By Abdulmumin Murtala, Kano
The videos showing Governor Abdullahi Ganduje of Kano State allegedly receiving bribein dollars from contractors have continued to generate controversy.
The twist to the story is the argument on whether the seven-man ad hoc committee set up by the state House of Assembly (KNHA) to investigate the authenticity of the videos is legal or not.
The committee had invited the journalist that showed the videos online, Jaafar Jaafar, to a public hearing where he was grilled.
He vowed never to reveal the identity of the person who produced the videos, saying he was ready to swear by the holy Quran that it was Ganduje in the videos receiving bribe from contractors.
During its second sitting, the governor was invited but he didn’t appear before the committee.
He was represented by his Commissioner for Information, Muhammad Garba, who read a statement on his behalf.
Ganduje unequivocally denied taking bribe. He said he had never and will never take bribe in his life.
The committee had set November 6 for experts to watch the videos when, on November 5, a group called Lawyers for Sustainable Democracy in Nigeria secured an interim injunction from the court restraining the committee from further sitting.
Led by one Muhammad Zubair, the group got the court to order a status quo ante, thereby declaring the committee and its activities null and void. The court adjourned the matter to November 12 for hearing.
But in a reaction, the House stated that it will continue its probe as the court injunction had not stopped it from investigating the alleged bribe.
Hon. Baffa Dan-Aguundi, who spoke on behalf of the committee, explained that they will approach the court to present documents that give them power to probe the bribe allegations.
He revealed that the next assignment of the committee was the forensic examination of the videos for which a new date would be fixed due to the court order.
Meanwhile, the contractor, who was said to have recorded the videos, declared, through his lawyer, that he was ready to testify before the committee but under some conditions.
The lawyer, Saidu Tudun Wada, listed the conditions to include the appearance of Ganduje before the committee and not by proxy as the issue concerns him personally.
The other conditions are the guaranteeing of his safety and inviting cinematographers and video imaging experts, including an expatriate and a DSS officer, for the forensic examination of the videos.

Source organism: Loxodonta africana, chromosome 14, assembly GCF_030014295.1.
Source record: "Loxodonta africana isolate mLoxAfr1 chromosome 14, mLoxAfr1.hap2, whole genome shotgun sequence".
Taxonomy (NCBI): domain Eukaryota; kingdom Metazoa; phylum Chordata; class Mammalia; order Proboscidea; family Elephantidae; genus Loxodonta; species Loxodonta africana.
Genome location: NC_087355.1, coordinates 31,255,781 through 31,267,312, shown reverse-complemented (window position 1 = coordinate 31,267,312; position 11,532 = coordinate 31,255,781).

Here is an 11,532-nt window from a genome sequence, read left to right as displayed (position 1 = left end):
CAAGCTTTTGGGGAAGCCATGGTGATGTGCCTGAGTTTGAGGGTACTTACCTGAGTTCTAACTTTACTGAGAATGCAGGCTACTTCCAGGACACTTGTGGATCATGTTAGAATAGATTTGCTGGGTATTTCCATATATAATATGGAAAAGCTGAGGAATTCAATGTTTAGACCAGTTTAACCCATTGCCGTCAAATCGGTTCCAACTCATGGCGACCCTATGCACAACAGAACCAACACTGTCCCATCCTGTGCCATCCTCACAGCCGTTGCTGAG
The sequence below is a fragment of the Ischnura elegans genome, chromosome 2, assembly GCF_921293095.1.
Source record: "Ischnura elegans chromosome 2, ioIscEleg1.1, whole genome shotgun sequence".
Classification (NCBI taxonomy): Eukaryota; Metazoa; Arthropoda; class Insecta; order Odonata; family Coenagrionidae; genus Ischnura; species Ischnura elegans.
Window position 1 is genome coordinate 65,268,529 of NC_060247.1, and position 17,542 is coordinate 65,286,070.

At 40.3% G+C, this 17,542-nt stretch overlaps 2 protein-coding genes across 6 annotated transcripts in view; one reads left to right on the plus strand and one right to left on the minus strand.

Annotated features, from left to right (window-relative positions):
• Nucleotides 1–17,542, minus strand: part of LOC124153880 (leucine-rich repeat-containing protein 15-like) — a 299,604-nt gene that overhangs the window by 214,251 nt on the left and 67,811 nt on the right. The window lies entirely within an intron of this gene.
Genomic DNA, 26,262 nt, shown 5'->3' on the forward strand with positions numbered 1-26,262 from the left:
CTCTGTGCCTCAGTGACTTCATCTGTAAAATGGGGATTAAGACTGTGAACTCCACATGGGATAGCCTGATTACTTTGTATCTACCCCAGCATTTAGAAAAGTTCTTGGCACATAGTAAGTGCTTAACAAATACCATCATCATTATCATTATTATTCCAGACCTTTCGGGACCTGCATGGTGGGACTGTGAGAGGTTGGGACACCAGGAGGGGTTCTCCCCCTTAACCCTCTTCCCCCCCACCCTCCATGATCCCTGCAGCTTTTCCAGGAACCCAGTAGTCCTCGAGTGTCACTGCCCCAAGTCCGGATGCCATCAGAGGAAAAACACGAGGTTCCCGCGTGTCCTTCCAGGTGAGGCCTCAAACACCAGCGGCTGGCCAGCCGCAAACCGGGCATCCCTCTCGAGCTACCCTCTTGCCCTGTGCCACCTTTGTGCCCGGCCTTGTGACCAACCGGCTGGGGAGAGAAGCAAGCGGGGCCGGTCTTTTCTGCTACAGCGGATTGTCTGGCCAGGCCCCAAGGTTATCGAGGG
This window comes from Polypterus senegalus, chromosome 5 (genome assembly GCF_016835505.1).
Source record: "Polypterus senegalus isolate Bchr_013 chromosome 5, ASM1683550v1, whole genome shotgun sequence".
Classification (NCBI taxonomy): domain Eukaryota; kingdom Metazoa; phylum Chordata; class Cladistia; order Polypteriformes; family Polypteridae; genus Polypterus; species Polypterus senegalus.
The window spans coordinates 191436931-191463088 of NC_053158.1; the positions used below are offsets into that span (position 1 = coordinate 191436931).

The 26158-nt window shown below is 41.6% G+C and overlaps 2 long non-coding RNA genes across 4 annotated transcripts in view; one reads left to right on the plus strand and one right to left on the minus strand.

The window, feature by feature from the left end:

He also wants the expenses of the forensic examination to be picked by the state government while the Certified True Copy of the report be given to him before he appears before the committee.
He undertook to surrender the device used in capturing the clips to the experts.
The whistle blower wants all questions that he will be asked by the committee when he appears not to be more than ten in number, all of which shall be forwarded to him in advance.
Upon satisfying the conditions, he said he wants not only him and Ganduje to be present at a session that the panel will convene but also that Jaafar, who first made the matter public, and a religious scholar, Sheikh Aminu Daurawa, to attend the hearing.
This letter was copied to the Independent Corrupt Practices Commission (ICPC), the President of the Nigerian Bar Association (NBA), Amnesty International, Transparency International, the Nigerian Union of Journalists (NUJ) and Socio-Economic Rights and Accountability Project (SERAP).
As the alleged bribe rages, the argument many commentators have raised is that the committee is not investigating the governor as a person but the authenticity of the videos in which he is shown allegedly collecting money from contractors.
A private legal practitioner and social commentator based in Kano, Haruna Magashi,explained that the state Assembly is wise by raising the committee to investigate the videos and not the governor because, if the lawmakers had brought any issue about the governor inside, the issue of immunity will arise.
He added that the videos that emerged showed the image of Ganduje receiving wraps of dollars and stashing them in his pockets and it was concluded that what he was collecting was bribe without evidence and investigation. What he was receiving, Magashi said, could be anything like gift, message or remuneration for something unofficial.
The lawyer called on the House to respect the court injunction in the meantime as there is a motion on notice that would be heard by the court that is binding on the committee.
“If at the end the court is convinced that the KNHA can investigate the matter, then it will continue”, he added.
Another commentator, who is a businessman but did not want his name in print, raised the question as to whether the group that sought the court injunction to stop the KNHA from conducting its job, has the right to do that.